Review: Alpine A110 (2018)
Quite possibly the most fun you can have in a car for less than £50,000. Rides well and returns impressive fuel economy.
Only available with an automatic gearbox. The interior is leagues apart from an Audi TT's.
Recently Added To This Review
Alpine revealed UK pricing for the A110S. Featuring more power, bespoke suspension settings and upgraded brakes, the A110S offers an even more intense driving experience than the Pure and Legende. Available... Read more
Alpine unveiled A110S from 66,500 Euros. Sitting above the A110 Pure and A110 Légende, the A110S is a lightweight coupe characterised by high engine power, a focused chassis setup and refined design... Read more
A110 Pure and A110 Legende More driver-centred, the A110 Pure - priced at £46,905 - focuses on the driver/machine connection and has a minimalist approach. Light weight, it has 13.1kg Sabelt monocoque... Read more
Alpine A110 (2018): At A Glance
The 2018 Alpine A110 was the first production car to carry the Alpine brand since the launch of the A610 in 1991.
The original Alpine A110 appeared in the early 1960s and was the first car ever produced by the company. It was a hugely capable rally car and enjoyed some notable wins on the world stage until its production ended in the mid-1970s, which is roughly the same time the company was bought by Renault and became its sporting brand (pronounced Al-peen).
The new A110 is a new mid-engined, two-seater sports car to take on the likes of the Porsche Cayman, Audi TT and Alfa Romeo 4C. It has an aluminium chassis and body for optimum weight saving and agility. In fact it weighs just 1098kg - less than a Ford Fiesta.
Combine such a low kerb weight with a feisty new 1.8-litre turbocharged petrol engine which produces 252PS and peak torque of 320Nm and you have a fairly quick little car on your hands. It will hit 0-62mph in 4.5 seconds - but concentrating so strongly on numbers is doing this car a disservice.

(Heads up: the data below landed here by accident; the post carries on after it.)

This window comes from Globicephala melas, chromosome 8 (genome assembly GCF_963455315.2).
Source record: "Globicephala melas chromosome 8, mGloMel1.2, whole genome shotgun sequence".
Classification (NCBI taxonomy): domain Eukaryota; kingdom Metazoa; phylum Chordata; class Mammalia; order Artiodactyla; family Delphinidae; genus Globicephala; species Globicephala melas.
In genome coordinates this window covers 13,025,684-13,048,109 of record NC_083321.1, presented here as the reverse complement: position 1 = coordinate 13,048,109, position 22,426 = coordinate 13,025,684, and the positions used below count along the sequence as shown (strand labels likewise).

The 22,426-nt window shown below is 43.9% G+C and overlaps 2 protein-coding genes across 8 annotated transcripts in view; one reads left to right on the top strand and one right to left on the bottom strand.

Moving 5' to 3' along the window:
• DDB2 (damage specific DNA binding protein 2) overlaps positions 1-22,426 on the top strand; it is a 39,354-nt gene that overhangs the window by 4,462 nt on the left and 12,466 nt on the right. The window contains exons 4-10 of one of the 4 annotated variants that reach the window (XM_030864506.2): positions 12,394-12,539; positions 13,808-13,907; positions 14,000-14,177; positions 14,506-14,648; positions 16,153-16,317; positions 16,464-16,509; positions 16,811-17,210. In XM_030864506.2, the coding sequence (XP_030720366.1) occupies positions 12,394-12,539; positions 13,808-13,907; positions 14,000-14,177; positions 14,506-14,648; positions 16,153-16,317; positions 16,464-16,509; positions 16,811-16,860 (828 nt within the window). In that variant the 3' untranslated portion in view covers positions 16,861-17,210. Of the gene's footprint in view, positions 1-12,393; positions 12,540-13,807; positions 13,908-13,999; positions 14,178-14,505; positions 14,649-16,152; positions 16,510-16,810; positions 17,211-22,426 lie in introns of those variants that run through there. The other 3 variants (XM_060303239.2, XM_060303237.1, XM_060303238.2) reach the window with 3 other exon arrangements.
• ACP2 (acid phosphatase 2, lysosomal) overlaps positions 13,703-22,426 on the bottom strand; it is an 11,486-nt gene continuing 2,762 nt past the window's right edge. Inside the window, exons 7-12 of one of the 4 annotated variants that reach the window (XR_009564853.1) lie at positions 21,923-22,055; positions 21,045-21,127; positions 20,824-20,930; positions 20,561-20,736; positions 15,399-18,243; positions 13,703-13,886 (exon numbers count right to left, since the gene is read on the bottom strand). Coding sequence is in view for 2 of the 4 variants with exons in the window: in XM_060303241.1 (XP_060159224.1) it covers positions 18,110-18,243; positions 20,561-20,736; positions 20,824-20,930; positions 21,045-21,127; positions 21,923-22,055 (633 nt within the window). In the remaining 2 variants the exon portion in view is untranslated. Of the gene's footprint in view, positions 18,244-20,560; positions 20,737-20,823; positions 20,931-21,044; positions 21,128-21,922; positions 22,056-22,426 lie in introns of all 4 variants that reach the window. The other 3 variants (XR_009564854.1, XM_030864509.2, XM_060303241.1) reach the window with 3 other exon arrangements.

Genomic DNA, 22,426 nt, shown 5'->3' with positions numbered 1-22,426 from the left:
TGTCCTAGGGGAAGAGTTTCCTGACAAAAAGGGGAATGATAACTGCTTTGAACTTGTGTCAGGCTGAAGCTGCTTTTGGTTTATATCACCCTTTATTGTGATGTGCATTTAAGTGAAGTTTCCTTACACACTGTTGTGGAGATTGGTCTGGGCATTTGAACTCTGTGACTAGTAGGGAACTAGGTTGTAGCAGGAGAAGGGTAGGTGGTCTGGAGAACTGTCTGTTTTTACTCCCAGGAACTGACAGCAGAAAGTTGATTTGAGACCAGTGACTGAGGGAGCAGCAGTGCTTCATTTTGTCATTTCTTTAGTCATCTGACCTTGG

Enthusiastic drivers will revel in the A110's direct steering, amusing soundtrack and lightweight approach, while its seven-speed DCT automatic transmission does little to dull the appeal. Drive modes mean you can dial up the drama when required, although the fixed suspension is almost perfectly judged no matter what the occasion.
Of course, as you'd expect from a car like this, there is a compromise. And that's the interior. You won't find any premium-looking materials in the cabin and there's very little in the way of practicality. There's just enough room for a few soft weekend bags in the Alpine's two boots, but nowhere to store the handbook and definitely no room for the kids.
For those who aren't as fussed about how a car drives, there are better options out there. The Porsche Cayman has greater badge appeal, while the Audi TT has a superb interior and more technology. But as a driver's car, there's little else for the money which has the appeal of the Alpine - which is pretty impressive for a first attempt in more than 20 years.
It will be a niche model, but if you've got a spare £50,000 to spend on a play thing, the A110 makes an incredible weekend toy.
What does a Alpine A110 (2018) cost?
Alpine A110 (2018): What's It Like Inside?
- Boot space is 196 litres
If you're expecting an interior that feels anything like as premium as an Audi TT, you're going to be disappointed. Renault (sorry, Alpine) has spent all its engineering budget on making the A110 drive better than a Cayman. And seemingly that means there was no cash left to spend on the interior. Besides, fitting lots of leather and feel-good gadgets would add weight - and that defeats the point.
Even getting in and out of the A110 requires flexibility (especially in a tight car park), but once you're in there's a surprising amount of room - even for tall adults, thanks to the low-mounted seats and generous levels of adjustment (at least in the Legende model). Just the two adults, obviously, as there aren't any rear seats.
There isn't a glove box or even door pockets. There might be two boots (one up front, one behind the engine), but neither are particularly big. You'll have to pack light and suggest your passenger brings squashable luggage if you're planning a weekend away.
We advise spending some time familiarising yourself with where everything's located, as buttons for simple things like adjusting the volume of the radio are illogically positioned. And once you find them, they look like they're more suited to a Renault Clio than a £50,000 sports car.